Compressed .MXL Files
Regular, plain text MusicXML files can be very large - much larger than the original music notation application files, or corresponding MIDI files. This was not a big problem for using MusicXML as an interchange format, but it inhibited MusicXML’s use as a sheet music distribution format.
MusicXML 2.0 introduced a new compressed format which reduces MusicXML file sizes to roughly the same size as the corresponding MIDI files. The format uses zip compression and a special .mxl file suffix and Internet media type to identify files as MusicXML files vs. generic XML files. This section describes how the compressed format works.
Compressed File Format
MusicXML uses a zip-based XML format similar to that used by Open Office and many other XML formats. The MusicXML 4.0 zip file format is compatible with the zip format used by the java.util.zip package and Java JAR files. It is based on the Info-ZIP format described at:
The JAR file format is specified at:
Note that, compatible with JAR files, file names should be encoded in UTF-8 format.
Files with the zip container are compressed the DEFLATE algorithm. The DEFLATE Compressed Data Format (RFC 1951) is specified at:
By making these choices, software can usually use the zip libraries available for Java and most other programming languages to create the compressed zip files.
File Suffixes and Media Types
The recommended file suffixes for MusicXML files are .mxl for compressed files and .musicxml for uncompressed files. Using unique file suffixes lets programs distinguish MusicXML files from generic XML files in a way that using the .xml suffix for uncompressed files does not.
Many XML editing tools such as XMLSpy and Oxygen now support the editing of zip-compressed XML files. All that is necessary is to let the editor application know that .mxl files are a zip-based format. The editor will then let you edit both the structure of the .mxl file as well as the .musicxml files that are contained within the zip archive.
MusicXML has registered media types available for both compressed .mxl and uncompressed .musicxml files. The recommended media type for a compressed MusicXML file is:
The recommended media type for an uncompressed MusicXML file is:
Zip Archive Structure
Following the example of many zip-based XML formats, MusicXML has a strictly defined way to determine where the root MusicXML file is within an archive. Each MusicXML zip archive has a file located at META-INF/container.xml. This container describes the starting point for the MusicXML version of the file, as well as alternate renditions such as PDF and audio versions of the musical score.
The container.xml file is defined by the container.dtd file. Given the simplicity of the format, there is no corresponding .xsd file at this time.
As an example, let us look at the Dichterliebe01.mxl file available on the MakeMusic web site. Here is its META-INF/container.xml file:
<?xml version="1.0" encoding="UTF-8"> <container> <rootfiles> <rootfile full-path="Dichterliebe01.musicxml" media-type="application/vnd.recordare.musicxml+xml"/> </rootfiles> </container>
The <container> element is the document element for this file. It contains a single <rootfiles> element. The <rootfiles> element in turn contains one or more <rootfile> elements. The MusicXML root must be described in the first <rootfile> element. The full-path attribute provides the path relative to the root folder of the zip file. A MusicXML file used as a <rootfile> may have <score-partwise>, <score-timewise>, or <opus> as its document element.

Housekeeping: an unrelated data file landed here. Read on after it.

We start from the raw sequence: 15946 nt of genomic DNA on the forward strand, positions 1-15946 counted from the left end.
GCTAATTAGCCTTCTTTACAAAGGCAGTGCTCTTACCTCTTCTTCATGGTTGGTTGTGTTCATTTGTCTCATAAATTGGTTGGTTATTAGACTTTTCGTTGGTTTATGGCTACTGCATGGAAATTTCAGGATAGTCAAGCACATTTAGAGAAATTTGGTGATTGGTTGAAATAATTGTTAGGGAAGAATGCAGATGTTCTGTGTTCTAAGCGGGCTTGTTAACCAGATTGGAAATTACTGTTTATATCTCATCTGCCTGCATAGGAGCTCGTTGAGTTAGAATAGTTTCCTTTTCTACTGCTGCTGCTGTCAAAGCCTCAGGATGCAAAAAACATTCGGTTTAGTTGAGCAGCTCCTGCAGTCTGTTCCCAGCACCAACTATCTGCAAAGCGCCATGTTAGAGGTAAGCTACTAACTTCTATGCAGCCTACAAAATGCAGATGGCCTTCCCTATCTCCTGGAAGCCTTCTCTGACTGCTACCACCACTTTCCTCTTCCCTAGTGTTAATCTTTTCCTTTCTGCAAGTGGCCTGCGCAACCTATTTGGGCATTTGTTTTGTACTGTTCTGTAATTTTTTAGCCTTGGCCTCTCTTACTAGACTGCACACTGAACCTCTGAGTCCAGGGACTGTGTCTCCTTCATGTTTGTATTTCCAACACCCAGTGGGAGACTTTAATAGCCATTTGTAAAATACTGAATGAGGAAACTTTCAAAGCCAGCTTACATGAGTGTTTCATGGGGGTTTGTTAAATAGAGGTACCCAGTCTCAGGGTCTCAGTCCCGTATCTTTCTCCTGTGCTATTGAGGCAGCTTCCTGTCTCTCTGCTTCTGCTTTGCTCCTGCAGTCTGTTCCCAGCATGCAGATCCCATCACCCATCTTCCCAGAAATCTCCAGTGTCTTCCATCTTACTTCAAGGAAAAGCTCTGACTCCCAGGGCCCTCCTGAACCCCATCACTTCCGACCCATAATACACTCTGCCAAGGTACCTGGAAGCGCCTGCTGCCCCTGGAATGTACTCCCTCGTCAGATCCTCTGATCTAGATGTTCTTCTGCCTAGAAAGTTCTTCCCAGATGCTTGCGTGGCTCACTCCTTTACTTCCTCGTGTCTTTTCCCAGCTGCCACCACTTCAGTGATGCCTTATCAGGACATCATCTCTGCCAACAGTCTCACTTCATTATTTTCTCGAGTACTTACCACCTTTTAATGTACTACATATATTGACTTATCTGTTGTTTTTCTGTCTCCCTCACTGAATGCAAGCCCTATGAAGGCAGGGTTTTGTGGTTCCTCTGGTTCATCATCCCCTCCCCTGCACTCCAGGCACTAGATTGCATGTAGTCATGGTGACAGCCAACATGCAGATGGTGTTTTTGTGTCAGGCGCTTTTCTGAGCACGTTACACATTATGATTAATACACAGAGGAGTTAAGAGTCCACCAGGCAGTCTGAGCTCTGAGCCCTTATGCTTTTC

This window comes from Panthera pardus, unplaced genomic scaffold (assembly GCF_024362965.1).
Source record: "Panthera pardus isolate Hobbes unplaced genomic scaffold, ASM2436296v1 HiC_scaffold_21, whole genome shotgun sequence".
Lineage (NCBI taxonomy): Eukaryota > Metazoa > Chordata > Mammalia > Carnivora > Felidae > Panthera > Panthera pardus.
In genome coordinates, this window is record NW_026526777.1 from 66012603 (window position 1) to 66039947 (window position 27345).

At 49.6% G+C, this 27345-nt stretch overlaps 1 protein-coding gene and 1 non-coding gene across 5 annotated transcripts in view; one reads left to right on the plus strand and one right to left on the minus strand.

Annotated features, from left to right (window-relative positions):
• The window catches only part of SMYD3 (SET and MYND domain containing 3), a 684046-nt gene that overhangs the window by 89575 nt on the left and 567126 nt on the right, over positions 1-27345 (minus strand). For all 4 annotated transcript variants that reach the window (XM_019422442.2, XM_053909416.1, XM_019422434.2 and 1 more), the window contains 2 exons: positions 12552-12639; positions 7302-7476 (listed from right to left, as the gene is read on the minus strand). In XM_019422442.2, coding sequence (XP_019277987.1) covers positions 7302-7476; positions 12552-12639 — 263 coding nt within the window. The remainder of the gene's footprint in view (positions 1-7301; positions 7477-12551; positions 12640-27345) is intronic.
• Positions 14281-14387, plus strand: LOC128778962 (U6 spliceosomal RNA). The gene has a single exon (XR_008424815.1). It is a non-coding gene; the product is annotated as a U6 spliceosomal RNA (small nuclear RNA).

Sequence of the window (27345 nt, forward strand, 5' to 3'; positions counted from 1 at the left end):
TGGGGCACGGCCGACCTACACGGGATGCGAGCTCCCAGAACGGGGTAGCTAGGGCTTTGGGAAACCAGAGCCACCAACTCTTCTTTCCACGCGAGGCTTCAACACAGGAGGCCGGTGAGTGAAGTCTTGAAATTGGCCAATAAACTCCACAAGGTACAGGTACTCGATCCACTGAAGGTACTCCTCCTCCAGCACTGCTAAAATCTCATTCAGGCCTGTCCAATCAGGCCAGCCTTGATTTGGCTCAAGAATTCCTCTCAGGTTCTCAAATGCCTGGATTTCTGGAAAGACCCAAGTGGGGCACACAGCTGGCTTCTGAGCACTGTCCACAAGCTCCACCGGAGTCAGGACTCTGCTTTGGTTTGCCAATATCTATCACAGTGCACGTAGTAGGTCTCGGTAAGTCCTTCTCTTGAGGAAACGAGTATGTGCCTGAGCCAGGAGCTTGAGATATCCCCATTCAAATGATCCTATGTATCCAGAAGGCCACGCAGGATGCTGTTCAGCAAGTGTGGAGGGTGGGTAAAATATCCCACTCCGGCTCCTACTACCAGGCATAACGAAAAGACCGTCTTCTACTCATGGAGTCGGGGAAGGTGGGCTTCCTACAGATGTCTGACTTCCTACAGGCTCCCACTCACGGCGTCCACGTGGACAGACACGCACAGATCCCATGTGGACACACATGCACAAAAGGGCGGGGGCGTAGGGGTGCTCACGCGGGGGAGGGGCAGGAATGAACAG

Additional <rootfile> elements can describe alternate versions such as PDF and audio files. Multiple <rootfile> elements can be distinguished by each one having a different media-type attribute value. For instance, if the Dichterliebe01.mxl file contained a PDF rendition as well as the MusicXML file, the container.xml file would look like this:
<?xml version="1.0" encoding="UTF-8"> <container> <rootfiles> <rootfile full-path="Dichterliebe01.musicxml" media-type="application/vnd.recordare.musicxml+xml"/> <rootfile full-path="Dichterliebe01.pdf" media-type="application/pdf"/> </rootfiles> </container>
If no media-type value is present, a MusicXML file is assumed. However, if multiple rootfiles are present, it will probably make things more clear to include the media-type attribute for all <rootfile> elements.
The zip archive can also include images that are referenced with the MusicXML <image> and <credit-image> elements, parts that are referenced with the MusicXML <part-link> element, or other media that are referenced using the MusicXML link element. MusicXML 4.0 does not specify where these files need to be located in the zip file, but it is probably least confusing if images or other files of a similar type are grouped together in a subfolder within the zip archive.
The first file in the zip container should be a file named mimetype. The contents of this file should be the MIME media type string
The mimetype file should be encoded in US-ASCII and must not be compressed or encrypted, and there must not be an extra field in its zip header. The contents of the mimetype file must not contain any leading padding or white space, and must not begin with a byte order mark.
The mimetype file helps applications identify a compressed MusicXML file by reading the first few bytes of the file. EPUB and other zip-based formats also use a mimetype file for the same reason. Older versions of MusicXML before version 3.1 did not specify this mimetype file, so applications may still see containers without it.
Next: Code Generation